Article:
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Colleges and. graduates to this University. This school has
already achieved a great success. In the month of September,
through the agency of leading Mussalman gentlemen, subscrip-
tions amounting to Us. 40,000 were raised by their friends for the
establishment of this school ; Government most gladly supple-
mented the amount raised by a regular subsidy ; and already
the school contains 370 students. I have to remark that in the
report this year it is stated that for the first time there has been
no addition to the endowments of the University ; but I am
glad to say that within the last few days there has been a
scholarship founded by Mr. Jairazbhoy Peerbhoy, a Mussalman
gentleman of this city, for Mussalman candidates obtaining the
greatest number of marks in the Matriculation Examination,
enabling them to prosecute their studies for at least one year
in Bombay, or to proceed to England for that purpose.

Well, gentlemen, this is a beginning ; let us hope that it
will soon bear great fruits.

The next point which I desire to notice is the little progress

which has been made in the scientific branch of

of Science 8 ^ 7 ^ e s ^ u ^ es qualifying for the Bachelor of Science

degree. I find that for the first examination for

that degree only two candidates presented themselves this

year, and those were from the Elphinstone College. I am

glad to say both passed. But if we consider what class of

teaching this scientific degree is intended to encourage, I

think we may well hope that greater advantage will be taken

128 University of Bombay.

of it ; and greater encouragement given to it by the public.
I know how great an interest in these examinations my
honoured predecessor took ; I know how much he impresses upon
you the great advantage the community would derive by the
promotion of a knowledge of scientific subjects, and I would
venture on this occasion to say a few words to supplement what
he has said in earlier times, and impress it still more earnestly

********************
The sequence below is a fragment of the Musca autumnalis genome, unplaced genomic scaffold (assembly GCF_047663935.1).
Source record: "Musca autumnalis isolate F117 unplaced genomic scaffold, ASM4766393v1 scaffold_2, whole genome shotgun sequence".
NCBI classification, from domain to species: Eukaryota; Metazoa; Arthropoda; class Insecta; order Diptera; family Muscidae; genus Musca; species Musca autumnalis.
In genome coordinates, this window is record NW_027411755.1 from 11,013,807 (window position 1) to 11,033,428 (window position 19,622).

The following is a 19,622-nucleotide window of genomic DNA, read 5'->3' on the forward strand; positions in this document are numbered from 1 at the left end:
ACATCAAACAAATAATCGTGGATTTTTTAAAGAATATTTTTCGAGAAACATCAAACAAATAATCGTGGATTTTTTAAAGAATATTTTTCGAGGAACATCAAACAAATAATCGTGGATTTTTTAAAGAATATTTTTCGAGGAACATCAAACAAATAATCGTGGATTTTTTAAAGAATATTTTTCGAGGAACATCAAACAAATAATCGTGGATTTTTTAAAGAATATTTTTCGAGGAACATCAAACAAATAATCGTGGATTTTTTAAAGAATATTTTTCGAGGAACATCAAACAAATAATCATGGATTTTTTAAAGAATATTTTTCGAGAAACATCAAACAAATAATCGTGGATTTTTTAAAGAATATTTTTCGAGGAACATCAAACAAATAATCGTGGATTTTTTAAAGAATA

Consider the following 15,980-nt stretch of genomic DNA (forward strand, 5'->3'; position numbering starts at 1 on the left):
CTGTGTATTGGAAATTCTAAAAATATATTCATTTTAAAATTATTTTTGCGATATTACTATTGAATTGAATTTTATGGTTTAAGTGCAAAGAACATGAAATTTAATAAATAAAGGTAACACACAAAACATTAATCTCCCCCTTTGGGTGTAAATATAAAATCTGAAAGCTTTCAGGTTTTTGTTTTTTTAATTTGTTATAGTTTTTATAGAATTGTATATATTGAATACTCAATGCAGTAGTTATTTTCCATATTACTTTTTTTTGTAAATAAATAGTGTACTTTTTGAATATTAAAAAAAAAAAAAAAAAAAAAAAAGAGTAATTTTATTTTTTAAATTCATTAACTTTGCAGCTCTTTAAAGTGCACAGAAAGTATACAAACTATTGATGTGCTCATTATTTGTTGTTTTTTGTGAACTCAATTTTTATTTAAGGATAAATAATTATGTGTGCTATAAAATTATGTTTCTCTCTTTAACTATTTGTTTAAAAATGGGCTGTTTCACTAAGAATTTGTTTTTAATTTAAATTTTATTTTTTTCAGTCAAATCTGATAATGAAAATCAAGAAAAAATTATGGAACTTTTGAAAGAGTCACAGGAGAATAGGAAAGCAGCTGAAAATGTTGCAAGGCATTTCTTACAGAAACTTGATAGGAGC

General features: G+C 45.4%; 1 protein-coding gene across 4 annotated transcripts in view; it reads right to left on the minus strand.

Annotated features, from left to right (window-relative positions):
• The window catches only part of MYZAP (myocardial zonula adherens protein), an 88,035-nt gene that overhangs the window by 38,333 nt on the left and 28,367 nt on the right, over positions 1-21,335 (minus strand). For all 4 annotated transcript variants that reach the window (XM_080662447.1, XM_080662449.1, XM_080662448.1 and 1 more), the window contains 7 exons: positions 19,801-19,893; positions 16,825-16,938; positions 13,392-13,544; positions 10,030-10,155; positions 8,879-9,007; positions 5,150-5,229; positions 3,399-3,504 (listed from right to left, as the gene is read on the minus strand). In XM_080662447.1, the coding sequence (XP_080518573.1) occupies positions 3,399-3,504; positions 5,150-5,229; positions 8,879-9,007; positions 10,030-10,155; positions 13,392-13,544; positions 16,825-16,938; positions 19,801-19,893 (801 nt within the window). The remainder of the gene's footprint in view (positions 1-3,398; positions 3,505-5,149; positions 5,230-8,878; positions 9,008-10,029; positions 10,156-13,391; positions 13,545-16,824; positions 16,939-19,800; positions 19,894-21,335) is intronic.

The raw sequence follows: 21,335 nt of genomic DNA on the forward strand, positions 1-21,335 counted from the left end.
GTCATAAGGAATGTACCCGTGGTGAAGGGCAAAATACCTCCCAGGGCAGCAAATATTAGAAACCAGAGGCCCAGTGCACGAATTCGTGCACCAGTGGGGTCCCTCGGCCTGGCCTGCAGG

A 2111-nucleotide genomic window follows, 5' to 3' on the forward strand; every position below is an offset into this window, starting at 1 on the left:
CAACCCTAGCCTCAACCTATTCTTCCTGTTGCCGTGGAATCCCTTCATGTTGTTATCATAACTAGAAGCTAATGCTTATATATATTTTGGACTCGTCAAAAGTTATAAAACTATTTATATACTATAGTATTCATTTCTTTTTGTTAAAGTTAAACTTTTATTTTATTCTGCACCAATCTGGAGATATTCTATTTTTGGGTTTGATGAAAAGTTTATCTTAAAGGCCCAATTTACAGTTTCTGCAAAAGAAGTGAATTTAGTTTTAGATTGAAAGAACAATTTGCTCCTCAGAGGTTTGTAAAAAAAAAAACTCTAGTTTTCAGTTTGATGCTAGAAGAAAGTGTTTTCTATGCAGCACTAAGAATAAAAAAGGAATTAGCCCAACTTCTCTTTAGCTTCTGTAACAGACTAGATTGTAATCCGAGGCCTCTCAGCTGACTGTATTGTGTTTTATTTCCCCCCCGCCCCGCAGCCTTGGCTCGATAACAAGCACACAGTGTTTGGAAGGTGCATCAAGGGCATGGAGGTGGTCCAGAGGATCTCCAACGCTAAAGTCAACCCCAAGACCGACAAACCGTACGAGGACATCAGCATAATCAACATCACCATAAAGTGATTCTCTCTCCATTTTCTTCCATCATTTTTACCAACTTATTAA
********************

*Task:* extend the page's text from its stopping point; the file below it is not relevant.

on your attention. What does the study of science mean ? Well,
it means that in the operations of life in which we seek to turn
to account the gifts of Divine Providence, we should be guided
by the skill which rises out of knowledge, rather than by
haphazard work or groping in the dark. It is not that we should
work upon theory rather than common-sense and practice, but
it means that we should ground our theory and practice upon
ascertained laws. It means that instead of going on blindly in
the path that our fathers trod, or adopting one invention or
another at haphazard, we should from our practical knowledge
comprehend them and judge of their right application. It
means that we should turn to good account not only the
talents that are given us, but the liberal gifts of Providence
by which we are surrounded. In days past, when this great
country was separated from the rest of the world by a waste of
waters, communications were slow, and when it was dependent
upon itself and its people for its supplies of manufactured
material, rude and simple inventions might suffice to utilize the
products of the land. I do not for a moment forget the great
knowledge of the science of beauty possessed by many of the
inhabitants of the country, and marvellous perfection to which
certain arts were carried ; but I mean in the prosecution of the
industries which form the main staples of this country the arts
were rude and simple, and are not calculated to compete in the
present day with tine science and inventions of the world. The
wonderful development of steam, which has rendered the sea not
a barrier but a bridge to connect one land with another, has
borne in upon us the manufactures of other countries to which
all the inventions of science have been applied, so that they are
produced with marvellous cheapness, and compete, nay, almost
exclude, the simple manufactures of our people. Well, what is
the moral, what is the policy to be followed under circumstances
to which that is but one illustration ? Not, surely, that we
should tax the people of the country to maintain their industries
in their own rude, extensive, and therefore expensive, form, but
that we should bring and apply to the industries of the country
the science which has cheapened production and produced pros-
perity elsewhere. The Natives of this country are surely not

1881. Sir James Fergusson. 129

less capable of learning, their intellects are not less subtle,
their ability to acquire knowledge not less keen than those of
their brethren in the West. Sure I am that if they embraced
the advantages of modern inventions they would compete
successfully with the manufactures of any part of the world.
It is in the right application the prudent application of inven-
tion which are sufficiently numerous, that scientific education
will be most profitably directed. And this is but one illustra-